Cacao Varieties[edit]

I wanted to add a section on the Nacional varietal, which appears to be a relatively newly discovered type. See for example: http://www.nytimes.com/2011/01/12/dining/12chocolate.html?_r=0

In light of this, the statement in that section that "criollo is the rarest and most expensive cocoa on the market" is dubious (and isn't in any of the citations nearby). Indeed, one of the citations seems to be to a decrepit blog that just has links to criollo cacao for sale.

71.237.73.75 (talk) 14:27, 11 August 2014 (UTC)

Pronunciation[edit]

Why is the British pronunciation being given to the exclusion of the American/Canadian pronunciation? It's offensive, especially when one considers that 350-400 million share the pronunciation that's not given compared to fewer than 200 million who share the British one. If the minority (=British) pronunciation must be given, then surely the majority (=American & Canadian) should be given along side it. — Preceding unsigned comment added by 108.87.122.6 (talk) 03:55, 17 August 2014 (UTC)

Caption from image in Manufacturers section needs correcting[edit]

I seem to have noticed that the image in the "Manufacturers" section is depicting a box of Chocolate Hazelnuts from Sprüngli (not Lindt as incorrectly mentioned). If this could be corrected from:

Lindt chocolates in presentation box for the Switzerland Wiki Loves Monuments Awards Ceremony (2013)

to

Sprüngli chocolates in presentation box for the Switzerland Wiki Loves Monuments Awards Ceremony (2013)

Cheers.

Semi-protected edit request on 5 September 2014[edit]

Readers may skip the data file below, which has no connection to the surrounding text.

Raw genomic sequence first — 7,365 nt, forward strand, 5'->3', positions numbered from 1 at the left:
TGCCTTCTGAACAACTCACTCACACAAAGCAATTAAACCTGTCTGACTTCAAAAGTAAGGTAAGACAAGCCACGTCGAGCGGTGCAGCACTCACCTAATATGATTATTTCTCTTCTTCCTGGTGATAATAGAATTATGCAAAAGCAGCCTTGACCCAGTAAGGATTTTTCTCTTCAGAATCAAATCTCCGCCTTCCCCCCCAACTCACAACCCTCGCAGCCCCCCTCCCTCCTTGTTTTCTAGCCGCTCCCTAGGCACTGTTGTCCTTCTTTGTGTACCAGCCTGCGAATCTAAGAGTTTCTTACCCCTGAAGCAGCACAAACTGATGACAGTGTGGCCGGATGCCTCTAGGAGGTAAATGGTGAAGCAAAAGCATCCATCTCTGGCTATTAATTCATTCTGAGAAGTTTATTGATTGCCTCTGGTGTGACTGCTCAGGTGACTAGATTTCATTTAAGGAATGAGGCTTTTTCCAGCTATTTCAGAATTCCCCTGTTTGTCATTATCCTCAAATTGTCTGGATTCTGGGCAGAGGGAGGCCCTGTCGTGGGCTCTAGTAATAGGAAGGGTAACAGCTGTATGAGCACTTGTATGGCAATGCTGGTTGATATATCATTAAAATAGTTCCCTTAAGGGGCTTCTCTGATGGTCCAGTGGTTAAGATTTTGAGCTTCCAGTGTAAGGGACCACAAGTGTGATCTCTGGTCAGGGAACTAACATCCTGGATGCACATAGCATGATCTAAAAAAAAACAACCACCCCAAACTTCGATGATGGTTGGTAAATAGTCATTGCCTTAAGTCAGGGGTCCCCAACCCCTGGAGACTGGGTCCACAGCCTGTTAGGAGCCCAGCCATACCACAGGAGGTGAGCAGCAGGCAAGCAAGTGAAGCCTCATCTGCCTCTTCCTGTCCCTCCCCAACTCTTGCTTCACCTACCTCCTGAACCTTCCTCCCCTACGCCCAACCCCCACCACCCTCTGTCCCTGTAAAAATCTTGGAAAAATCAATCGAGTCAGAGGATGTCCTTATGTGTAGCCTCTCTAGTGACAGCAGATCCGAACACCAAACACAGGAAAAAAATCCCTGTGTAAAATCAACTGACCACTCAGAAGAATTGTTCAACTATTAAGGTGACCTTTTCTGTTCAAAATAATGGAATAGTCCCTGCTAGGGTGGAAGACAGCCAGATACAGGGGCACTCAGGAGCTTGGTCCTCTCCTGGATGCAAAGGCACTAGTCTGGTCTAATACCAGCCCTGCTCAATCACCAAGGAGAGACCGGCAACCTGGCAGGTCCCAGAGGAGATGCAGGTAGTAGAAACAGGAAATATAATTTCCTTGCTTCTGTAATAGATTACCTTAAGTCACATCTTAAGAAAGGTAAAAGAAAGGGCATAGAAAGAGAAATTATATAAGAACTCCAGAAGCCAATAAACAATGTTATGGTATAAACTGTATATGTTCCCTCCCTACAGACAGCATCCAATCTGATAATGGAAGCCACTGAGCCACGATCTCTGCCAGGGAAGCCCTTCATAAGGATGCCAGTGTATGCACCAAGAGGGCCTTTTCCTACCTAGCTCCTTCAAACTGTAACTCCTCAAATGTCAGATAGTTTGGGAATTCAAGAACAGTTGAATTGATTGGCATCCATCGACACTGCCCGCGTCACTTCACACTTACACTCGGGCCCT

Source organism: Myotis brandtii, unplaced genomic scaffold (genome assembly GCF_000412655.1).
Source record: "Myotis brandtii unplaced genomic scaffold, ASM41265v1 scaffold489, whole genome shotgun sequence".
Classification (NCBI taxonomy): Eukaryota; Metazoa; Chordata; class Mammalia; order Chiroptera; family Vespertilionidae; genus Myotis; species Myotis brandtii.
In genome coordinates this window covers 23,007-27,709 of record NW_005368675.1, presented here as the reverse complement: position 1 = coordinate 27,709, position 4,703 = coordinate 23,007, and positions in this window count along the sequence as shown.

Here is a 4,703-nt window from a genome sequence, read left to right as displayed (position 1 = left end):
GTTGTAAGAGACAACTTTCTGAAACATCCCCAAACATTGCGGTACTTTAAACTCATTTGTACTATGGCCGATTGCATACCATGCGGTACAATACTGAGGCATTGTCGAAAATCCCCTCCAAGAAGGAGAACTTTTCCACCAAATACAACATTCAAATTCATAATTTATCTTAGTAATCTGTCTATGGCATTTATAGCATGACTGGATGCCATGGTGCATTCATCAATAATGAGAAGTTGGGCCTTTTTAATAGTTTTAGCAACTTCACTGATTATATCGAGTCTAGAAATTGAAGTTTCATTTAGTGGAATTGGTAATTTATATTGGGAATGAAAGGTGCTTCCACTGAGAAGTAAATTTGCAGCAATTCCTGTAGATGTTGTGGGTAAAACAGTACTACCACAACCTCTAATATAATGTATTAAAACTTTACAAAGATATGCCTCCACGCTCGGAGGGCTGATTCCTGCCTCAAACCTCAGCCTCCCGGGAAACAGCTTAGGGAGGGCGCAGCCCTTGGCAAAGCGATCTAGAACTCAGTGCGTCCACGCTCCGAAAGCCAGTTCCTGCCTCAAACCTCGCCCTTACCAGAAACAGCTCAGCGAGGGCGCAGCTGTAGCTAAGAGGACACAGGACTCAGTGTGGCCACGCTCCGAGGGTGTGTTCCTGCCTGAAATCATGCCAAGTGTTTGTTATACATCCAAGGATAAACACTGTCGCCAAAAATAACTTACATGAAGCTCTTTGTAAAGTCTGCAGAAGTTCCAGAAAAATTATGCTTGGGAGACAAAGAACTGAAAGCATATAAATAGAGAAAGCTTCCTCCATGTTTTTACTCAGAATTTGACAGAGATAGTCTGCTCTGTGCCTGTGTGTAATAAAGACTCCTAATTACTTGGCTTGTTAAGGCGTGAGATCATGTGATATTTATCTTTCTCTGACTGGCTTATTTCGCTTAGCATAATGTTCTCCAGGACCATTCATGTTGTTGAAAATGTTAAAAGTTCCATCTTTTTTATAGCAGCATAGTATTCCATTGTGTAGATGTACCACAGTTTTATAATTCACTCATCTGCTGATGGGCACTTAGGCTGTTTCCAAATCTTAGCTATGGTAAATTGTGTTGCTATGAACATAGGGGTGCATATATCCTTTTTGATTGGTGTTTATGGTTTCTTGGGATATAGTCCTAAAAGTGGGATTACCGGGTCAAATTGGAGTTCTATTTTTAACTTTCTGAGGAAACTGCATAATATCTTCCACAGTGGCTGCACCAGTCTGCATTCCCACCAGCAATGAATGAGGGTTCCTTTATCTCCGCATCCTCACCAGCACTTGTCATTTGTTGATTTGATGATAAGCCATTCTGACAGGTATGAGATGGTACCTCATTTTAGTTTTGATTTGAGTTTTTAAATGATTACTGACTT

The Nahuatl spelling for chocolate is chokolatl not chocolatl. "Chokol" is "hot " "atl" is water.

Reference:

"... And words such as coyote and chocolate, which have been adopted by both the English and Spanish languages are Nahuatl in their origin (derived from koyotl and chokolatl, respectively). ..."

http://www.tlahui.com/tlahui2/andrea.htm

http://theinnofurak.yuku.com/topic/1099/The-Savran-Language#.VAoDf_ldXh4

Also referenced here on Wikipedia:

https://en.wikipedia.org/wiki/Chocolate_(color)

Martin Nathan (talk) 18:46, 5 September 2014 (UTC)

As above , So how did they render their word for "chocolate" in English letters? Is this just a case of different transcriptions of Nahuatl into English letters? --Wtshymanski (talk) 18:01, 9 November 2010 (UTC) --Wtshymanski (talk) 14:00, 10 September 2014 (UTC)
Red information icon with gradient background.svg Not done: please establish a consensus for this alteration before using the {{edit semi-protected}} template. Cannolis (talk) 02:28, 14 September 2014 (UTC)

proposal chocolate production infographic[edit]

I would like to use one infographic made by me about the chocolate production. I think is missing something similar right now and we know that the visual fruition of information supports the learning --131.175.28.132 (talk) 14:57, 1 December 2014 (UTC)


I would like to add this infographic in this page because I think it's important to learn something by using visual information.

I don't think this diagram adds enough EV to make it worth the page space it will take up. Everything after "5" on the path, for example, is nonsense or confusing. --Wtshymanski (talk) 15:21, 1 December 2014 (UTC)